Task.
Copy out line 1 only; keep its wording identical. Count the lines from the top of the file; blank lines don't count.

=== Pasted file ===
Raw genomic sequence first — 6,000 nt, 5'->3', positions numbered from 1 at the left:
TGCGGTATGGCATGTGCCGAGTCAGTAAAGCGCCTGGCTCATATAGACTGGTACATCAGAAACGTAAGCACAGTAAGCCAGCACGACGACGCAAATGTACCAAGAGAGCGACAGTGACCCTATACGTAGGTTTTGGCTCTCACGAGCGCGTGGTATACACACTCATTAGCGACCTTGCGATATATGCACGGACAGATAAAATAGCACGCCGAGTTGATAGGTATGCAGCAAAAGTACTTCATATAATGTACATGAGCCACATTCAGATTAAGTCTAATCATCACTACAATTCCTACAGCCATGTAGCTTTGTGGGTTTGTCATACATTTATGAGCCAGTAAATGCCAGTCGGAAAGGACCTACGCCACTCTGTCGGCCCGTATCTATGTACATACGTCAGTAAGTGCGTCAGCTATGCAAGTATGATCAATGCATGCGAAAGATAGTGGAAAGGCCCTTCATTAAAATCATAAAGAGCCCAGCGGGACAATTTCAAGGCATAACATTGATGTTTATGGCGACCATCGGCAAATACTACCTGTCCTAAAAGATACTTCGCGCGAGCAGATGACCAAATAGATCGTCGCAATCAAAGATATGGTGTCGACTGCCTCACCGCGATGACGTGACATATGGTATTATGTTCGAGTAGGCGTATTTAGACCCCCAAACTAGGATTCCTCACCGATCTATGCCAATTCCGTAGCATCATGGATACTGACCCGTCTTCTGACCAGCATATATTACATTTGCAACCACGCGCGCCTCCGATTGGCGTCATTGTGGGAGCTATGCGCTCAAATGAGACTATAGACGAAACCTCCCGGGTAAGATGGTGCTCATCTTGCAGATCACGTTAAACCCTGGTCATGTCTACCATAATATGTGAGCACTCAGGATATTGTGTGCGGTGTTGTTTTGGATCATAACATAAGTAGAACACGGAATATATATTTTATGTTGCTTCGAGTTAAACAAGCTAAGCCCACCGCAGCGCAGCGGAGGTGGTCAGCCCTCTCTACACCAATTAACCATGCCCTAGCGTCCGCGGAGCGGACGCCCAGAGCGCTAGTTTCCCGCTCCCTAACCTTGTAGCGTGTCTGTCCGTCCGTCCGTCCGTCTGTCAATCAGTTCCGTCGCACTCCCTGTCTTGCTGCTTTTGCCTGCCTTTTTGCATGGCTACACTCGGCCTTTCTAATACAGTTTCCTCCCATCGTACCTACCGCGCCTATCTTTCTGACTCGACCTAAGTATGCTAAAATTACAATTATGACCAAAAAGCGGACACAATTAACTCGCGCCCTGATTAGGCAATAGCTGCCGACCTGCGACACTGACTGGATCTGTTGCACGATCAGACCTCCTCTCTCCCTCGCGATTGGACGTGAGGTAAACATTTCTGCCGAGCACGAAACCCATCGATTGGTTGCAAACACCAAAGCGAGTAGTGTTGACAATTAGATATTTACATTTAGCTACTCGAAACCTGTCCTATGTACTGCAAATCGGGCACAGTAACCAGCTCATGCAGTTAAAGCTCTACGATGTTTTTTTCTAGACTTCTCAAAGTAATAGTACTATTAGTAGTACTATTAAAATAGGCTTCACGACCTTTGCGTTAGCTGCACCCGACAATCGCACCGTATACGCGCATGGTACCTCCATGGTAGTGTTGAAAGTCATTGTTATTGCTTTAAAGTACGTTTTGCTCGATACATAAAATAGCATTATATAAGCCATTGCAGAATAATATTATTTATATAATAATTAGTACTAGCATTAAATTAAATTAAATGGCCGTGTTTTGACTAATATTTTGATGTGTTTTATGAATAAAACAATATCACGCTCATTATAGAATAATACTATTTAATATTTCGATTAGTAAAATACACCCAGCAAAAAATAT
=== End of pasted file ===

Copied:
Raw genomic sequence first — 6,000 nt, 5'->3', positions numbered from 1 at the left: